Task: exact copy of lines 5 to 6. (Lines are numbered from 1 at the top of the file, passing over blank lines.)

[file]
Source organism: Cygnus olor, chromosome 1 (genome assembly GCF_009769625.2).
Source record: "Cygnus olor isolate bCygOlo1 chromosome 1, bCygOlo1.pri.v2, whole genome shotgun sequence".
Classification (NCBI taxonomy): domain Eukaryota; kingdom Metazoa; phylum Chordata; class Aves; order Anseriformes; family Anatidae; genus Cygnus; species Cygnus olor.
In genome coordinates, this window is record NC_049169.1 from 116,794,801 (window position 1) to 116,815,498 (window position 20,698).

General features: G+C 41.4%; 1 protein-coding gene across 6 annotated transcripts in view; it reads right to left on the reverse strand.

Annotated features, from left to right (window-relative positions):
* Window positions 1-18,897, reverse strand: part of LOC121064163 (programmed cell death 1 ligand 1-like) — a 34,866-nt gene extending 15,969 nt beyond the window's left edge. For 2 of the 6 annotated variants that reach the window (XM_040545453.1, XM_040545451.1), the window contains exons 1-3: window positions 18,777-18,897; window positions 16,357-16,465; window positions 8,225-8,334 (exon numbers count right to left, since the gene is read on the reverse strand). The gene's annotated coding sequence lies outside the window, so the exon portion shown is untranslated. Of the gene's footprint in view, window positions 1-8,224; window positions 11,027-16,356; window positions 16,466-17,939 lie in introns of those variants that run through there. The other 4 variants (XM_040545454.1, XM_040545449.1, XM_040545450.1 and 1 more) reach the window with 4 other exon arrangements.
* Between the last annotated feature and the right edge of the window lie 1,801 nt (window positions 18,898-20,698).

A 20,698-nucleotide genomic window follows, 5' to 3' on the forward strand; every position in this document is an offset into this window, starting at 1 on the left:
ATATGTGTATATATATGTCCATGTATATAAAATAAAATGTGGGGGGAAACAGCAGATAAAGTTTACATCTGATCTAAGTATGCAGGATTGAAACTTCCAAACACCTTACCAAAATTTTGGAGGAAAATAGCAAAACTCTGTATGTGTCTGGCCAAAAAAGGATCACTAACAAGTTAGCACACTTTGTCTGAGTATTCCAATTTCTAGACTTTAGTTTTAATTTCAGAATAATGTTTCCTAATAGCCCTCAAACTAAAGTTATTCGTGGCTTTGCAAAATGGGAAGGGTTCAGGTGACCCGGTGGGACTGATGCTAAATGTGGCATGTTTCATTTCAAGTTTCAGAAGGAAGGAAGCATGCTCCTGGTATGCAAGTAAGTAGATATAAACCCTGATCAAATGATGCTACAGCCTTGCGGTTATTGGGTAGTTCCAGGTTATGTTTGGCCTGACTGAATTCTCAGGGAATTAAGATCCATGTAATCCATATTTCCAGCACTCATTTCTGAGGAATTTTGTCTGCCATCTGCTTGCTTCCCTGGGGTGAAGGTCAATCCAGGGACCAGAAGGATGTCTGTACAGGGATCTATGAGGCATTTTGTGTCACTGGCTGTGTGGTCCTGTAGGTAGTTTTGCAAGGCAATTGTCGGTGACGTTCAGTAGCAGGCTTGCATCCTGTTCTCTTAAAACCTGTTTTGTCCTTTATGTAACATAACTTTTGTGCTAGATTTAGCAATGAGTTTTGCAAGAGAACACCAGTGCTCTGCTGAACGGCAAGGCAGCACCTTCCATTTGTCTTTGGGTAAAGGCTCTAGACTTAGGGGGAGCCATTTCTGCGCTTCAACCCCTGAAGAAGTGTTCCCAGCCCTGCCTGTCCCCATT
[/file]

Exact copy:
General features: G+C 41.4%; 1 protein-coding gene across 6 annotated transcripts in view; it reads right to left on the reverse strand.

Annotated features, from left to right (window-relative positions):